Never wash fresh fruit if you don’t intend to eat it immediately.
The best way to ensure that they maintain their characteristics for longer is to store them dry. Do not store fresh mamey fruit at room temperature in an enclosed container or plastic wrap.
Refrigeration is by far the best way to keep this fruit at its best! The cool temperatures inside the fridge will prevent the fruit from going bad quickly and the cold air will also keep the fruit dry.
But be careful! If you leave the fruit in the fridge for too long, it may even start to dry up.
The best way to store mamey fruit in the fridge is to first store it in a dry plastic bag.
The reason why we suggest storing the fruit in the bag when using this method is that the bag will keep air away and will slow down oxidation. It will also keep the fruit away from moisture.
Store the mamey fruit at the back of the fridge at 40F. Never store fresh fruit near the door of the fridge as that area is likely to experience significant temperature discrepancies.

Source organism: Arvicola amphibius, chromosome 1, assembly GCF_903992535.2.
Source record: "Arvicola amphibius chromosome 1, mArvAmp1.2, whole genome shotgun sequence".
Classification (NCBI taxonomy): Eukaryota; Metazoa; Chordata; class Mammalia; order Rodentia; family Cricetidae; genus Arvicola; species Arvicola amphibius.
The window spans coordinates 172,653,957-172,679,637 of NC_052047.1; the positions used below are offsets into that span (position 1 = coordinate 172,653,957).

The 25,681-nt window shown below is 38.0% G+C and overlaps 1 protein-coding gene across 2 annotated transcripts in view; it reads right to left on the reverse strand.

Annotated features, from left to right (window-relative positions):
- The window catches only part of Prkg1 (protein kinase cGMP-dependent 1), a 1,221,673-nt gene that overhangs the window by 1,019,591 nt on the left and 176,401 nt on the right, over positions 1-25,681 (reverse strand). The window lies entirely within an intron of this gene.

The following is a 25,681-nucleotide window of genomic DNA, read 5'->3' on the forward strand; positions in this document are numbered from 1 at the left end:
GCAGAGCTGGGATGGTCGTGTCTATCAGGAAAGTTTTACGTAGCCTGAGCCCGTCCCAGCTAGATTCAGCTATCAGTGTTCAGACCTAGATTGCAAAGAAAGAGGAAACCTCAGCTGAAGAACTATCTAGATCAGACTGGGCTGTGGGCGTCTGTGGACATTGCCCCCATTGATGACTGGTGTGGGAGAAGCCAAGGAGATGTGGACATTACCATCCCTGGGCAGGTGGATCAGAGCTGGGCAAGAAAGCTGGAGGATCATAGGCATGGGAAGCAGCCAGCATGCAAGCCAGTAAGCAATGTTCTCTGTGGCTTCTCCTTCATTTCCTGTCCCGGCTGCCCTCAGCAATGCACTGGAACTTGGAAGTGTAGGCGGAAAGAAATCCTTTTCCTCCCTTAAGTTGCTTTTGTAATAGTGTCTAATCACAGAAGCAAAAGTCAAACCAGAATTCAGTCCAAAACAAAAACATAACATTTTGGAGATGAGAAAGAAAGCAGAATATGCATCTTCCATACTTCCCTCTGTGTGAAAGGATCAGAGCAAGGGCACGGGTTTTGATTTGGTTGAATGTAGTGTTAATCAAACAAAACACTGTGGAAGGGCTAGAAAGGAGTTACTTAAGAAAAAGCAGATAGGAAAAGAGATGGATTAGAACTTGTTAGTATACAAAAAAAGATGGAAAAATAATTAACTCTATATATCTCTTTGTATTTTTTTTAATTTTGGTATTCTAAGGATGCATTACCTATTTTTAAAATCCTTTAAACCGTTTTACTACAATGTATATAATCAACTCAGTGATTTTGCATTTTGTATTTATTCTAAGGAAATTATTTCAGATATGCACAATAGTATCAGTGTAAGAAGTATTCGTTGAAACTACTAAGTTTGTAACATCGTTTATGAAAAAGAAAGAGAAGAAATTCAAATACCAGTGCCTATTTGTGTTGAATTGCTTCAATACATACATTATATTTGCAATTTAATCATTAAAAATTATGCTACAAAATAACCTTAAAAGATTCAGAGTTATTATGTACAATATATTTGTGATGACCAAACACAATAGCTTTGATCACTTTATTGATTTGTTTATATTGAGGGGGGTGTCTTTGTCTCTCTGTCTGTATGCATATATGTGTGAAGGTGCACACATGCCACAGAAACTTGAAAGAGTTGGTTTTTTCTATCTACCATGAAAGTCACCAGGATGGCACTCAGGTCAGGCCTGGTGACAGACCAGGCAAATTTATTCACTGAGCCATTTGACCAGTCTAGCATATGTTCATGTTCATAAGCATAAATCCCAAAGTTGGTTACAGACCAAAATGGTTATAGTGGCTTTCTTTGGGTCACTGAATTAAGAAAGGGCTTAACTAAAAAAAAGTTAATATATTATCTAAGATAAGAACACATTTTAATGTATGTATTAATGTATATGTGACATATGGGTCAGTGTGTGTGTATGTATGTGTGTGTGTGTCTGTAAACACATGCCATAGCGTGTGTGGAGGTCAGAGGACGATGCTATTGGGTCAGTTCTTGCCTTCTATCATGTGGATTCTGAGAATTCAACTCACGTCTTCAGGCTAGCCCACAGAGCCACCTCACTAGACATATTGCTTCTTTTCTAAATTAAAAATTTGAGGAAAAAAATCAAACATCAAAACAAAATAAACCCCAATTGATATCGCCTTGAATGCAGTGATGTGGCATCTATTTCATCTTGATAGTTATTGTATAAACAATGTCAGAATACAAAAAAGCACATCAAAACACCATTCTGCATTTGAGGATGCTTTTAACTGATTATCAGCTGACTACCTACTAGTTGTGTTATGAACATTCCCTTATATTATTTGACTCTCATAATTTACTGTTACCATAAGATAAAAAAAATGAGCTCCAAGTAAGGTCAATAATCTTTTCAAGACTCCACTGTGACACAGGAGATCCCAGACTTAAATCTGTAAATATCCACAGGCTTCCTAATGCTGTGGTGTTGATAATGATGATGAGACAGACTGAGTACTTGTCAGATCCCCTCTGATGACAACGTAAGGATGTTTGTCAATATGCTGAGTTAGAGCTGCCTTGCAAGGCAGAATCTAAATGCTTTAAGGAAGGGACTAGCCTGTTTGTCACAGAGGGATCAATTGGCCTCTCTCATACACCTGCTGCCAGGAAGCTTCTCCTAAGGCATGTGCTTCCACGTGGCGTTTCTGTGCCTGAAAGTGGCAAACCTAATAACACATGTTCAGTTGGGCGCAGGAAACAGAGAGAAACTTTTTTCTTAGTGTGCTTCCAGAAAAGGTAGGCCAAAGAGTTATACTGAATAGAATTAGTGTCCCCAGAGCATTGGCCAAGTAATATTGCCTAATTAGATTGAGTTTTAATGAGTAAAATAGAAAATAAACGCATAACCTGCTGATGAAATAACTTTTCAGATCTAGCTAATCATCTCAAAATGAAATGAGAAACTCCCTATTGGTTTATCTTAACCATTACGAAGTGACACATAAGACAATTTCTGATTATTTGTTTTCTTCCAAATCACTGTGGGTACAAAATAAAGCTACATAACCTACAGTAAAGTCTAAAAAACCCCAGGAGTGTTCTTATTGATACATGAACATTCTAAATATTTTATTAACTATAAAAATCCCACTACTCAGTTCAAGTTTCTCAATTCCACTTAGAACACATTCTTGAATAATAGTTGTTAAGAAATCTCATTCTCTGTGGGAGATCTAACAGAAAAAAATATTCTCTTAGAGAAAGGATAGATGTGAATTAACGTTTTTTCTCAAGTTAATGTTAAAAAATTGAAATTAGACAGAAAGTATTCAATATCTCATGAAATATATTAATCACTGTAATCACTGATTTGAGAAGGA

You can also store the fruit in a crisper drawer. Crispers are specially designed to maintain the quality of fresh produce for longer.
In either case, we recommend that you consume refrigerated sapote within a week. If the fruit is already cut, then you should aim to eat the rest of it within 2-3 days.
Want to store mamey fruit for longer? Then you will need to freeze it.
The best way to freeze sapote is to first remove the skin of the fruit.
Cut the flesh into small pieces and then store them in a freezer-safe container or food-safe plastic bag.
Put all the pieces in the bag and remove the excess air by squeezing the space in the bag. Seal it shut and store the bag at the back of the freezer at 0F.
Frozen mamey fruit will last about 4-6 months but for the best flavor and texture, we recommend eating it within 2-3 months.
To defrost the pieces, simply move the container/bag to the fridge and let it defrost at 40F overnight.
We don’t recommend going for microwaves for defrosting as this may negatively affect the texture of the fruit.
Signs of Spoilage